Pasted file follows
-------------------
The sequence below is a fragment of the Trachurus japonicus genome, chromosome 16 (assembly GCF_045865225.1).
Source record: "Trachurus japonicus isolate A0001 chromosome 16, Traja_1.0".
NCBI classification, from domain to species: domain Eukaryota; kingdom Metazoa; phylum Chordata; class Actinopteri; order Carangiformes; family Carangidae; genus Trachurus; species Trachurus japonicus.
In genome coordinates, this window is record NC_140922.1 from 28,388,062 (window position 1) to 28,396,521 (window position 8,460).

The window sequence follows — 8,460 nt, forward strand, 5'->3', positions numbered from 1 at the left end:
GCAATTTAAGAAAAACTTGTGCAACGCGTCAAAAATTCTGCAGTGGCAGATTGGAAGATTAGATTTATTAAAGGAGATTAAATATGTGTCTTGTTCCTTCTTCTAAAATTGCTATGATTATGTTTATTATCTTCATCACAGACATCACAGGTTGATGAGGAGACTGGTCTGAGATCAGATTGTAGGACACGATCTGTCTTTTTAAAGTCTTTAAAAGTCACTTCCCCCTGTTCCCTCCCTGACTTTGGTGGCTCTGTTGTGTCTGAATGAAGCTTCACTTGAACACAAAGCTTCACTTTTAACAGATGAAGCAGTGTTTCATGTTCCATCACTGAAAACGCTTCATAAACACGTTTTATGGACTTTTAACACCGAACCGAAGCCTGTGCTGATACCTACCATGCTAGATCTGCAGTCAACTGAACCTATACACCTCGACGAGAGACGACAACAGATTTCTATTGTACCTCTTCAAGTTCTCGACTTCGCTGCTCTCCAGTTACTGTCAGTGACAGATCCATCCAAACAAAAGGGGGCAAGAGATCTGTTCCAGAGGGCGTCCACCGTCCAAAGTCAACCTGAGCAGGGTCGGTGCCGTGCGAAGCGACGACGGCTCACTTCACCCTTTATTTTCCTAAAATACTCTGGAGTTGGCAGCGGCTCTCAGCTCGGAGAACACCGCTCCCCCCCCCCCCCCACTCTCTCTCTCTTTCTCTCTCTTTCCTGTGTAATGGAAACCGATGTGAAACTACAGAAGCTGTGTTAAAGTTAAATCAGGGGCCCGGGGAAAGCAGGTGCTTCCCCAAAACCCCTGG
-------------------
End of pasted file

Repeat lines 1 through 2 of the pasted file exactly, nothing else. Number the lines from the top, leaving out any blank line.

The sequence below is a fragment of the Trachurus japonicus genome, chromosome 16 (assembly GCF_045865225.1).
Source record: "Trachurus japonicus isolate A0001 chromosome 16, Traja_1.0".